"All art is erotic" — Gustav Klimt
Fusing a range of influences such as Byzantine mosaics, Greek Antiquity, Egyptian motifs, and avant-garde ornament into his paintings, Klimt's Judith was no exception to the Viennese painter's signature eclecticism. While chastised for their stark eroticism, his ornamental and scandalous pictures were the epitome of Art nouveau amidst an international revolt against the style of traditional art. Moreover, Klimt's Judith is a kaleidoscopic portrayal of the ancient Jewish widow Judith, an Old Testament heroine who saved her home town from a siege by the enemy General Holofernes by seducing him- intoxicating Holofernes with her beauty and charm before cutting of his head with his own sword.
Vienna's aristocracy-in the midst of intellectual and cultural blossom-was intrigued by Klimt's juxtaposing merge of Eros (The ancient Greek god of love that often referred to libido and sexuality) and death; and he was commissioned by the Fin de siècle of Vienna to paint many of the society wives. However, others, most notably the Jewish bourgeoisie, were shocked that Klimt's portrayal of a biblical figure they held with utmost reverence was rendered in such an explicitly sexual way. For with her lidded eyes, languid pose, and teasing half-smile, the ecstatic Judith represented a powerful sexuality that fearlessly clashed with the rigid Victorian social repressions still lingering in all levels of society.
Indeed, many began to assume in their disbelief that Klimt had mistaken Judith for Salome, the popular femme fatale who inspired and fascinated the contemporaries of the day; and as a result, many art catalogues and journals found Judith, listed under the title of Salome.
Religious taboos aside, from the background alone it is clear that Klimt does not present her as a biblical heroine. For one thing, Judith is dripping with gold-she sports an armband, perhaps of Egyptian origin, and a gilded collar. Her hair, though pinned up, is a lavishly full bouffant, and she wears only an ornate oversized vest, through which a lone breast is seen slipping out of. Adding another layer of eroticism to the painting is the color of her skin-it glows shamelessly, infusing the canvas with radiance. Indeed, the sheen of her body cannot even be compared to the items covered in actual gold that dot the picture; her jewelry and the gilded trees in the background all pale in comparison to her glow.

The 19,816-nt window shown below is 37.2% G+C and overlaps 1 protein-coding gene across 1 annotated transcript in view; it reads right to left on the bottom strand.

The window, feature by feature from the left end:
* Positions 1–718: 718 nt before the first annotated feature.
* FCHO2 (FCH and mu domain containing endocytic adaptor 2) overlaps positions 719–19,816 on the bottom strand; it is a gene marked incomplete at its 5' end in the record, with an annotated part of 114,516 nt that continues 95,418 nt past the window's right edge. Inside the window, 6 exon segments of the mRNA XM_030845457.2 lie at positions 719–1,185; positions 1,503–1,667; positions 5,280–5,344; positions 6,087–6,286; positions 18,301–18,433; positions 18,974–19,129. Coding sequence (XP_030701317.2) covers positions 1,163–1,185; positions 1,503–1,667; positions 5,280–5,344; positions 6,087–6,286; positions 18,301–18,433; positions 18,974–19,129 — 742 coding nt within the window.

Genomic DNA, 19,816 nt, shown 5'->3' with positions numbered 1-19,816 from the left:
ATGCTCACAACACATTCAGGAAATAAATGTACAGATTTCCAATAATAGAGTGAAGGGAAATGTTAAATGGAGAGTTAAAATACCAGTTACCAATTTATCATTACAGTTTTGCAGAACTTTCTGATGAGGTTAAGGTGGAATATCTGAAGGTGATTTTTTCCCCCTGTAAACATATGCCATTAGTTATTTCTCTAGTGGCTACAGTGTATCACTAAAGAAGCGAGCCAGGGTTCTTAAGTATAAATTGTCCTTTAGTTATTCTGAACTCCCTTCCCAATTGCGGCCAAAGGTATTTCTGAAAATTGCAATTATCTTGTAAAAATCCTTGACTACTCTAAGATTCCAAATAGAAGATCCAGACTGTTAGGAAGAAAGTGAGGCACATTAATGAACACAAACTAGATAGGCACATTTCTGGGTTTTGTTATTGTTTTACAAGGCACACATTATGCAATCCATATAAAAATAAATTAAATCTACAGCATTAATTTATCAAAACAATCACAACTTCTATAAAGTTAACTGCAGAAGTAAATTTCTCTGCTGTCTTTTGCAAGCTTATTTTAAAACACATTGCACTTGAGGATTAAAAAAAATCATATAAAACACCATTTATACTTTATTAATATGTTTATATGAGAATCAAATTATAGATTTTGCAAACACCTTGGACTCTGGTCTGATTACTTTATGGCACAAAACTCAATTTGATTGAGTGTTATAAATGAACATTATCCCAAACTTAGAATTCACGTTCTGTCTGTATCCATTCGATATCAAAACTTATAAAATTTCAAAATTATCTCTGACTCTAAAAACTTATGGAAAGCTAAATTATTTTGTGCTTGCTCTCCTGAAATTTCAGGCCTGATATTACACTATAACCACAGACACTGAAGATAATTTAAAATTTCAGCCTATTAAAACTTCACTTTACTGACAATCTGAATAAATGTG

Judith's decorative gilding, in a way, draws more attention to her ambiguity than aggravating her sensuality; and Klimt's theme of contradiction is seen in everything from the clashing of her decor and dull gold background, to the passive smile on her face and predatory grip of her fingers. She remains, however avant-garde, an example of the hypnotizing power cast by the all-encompassing Femme Fatale.
1. Klimt, perhaps toying with upper Vienna's resistance to fully accept his themes of sexuality, seems to call into question the notion of Judith herself and what she represents. She seems caught in contradictory perceptions; for while the static, idealized nudes were accepted without chastisement from society, an animate woman capable of emotion spurred criticism and scandal. Did Klimt show signs of his views towards her in the canvas?
2. Comparisons to the Pre-Raphaelite Femme Fatales are inevitable; but which could best be compared to Judith? Which of the Femme Fatales would be farthest from what Klimt has depicted?
3. Klimt adds further ambiguity by placing a woman who, according to her dress, is of high status against a setting that is natural but also gilded. Are they representing society? Or, regardless of color, could the trees be a metaphor for fertility (vegetation)? Time?
4. Though the words "Judith and Holfernes" are etched into the frame above, there is no sign of Holfernes. (Or is there?..) What does the depiction of Judith alone say?
5. Could it be that Klimt had Christ's Mother Mary in mind when he painted Judith?
Last modified 5 December 2006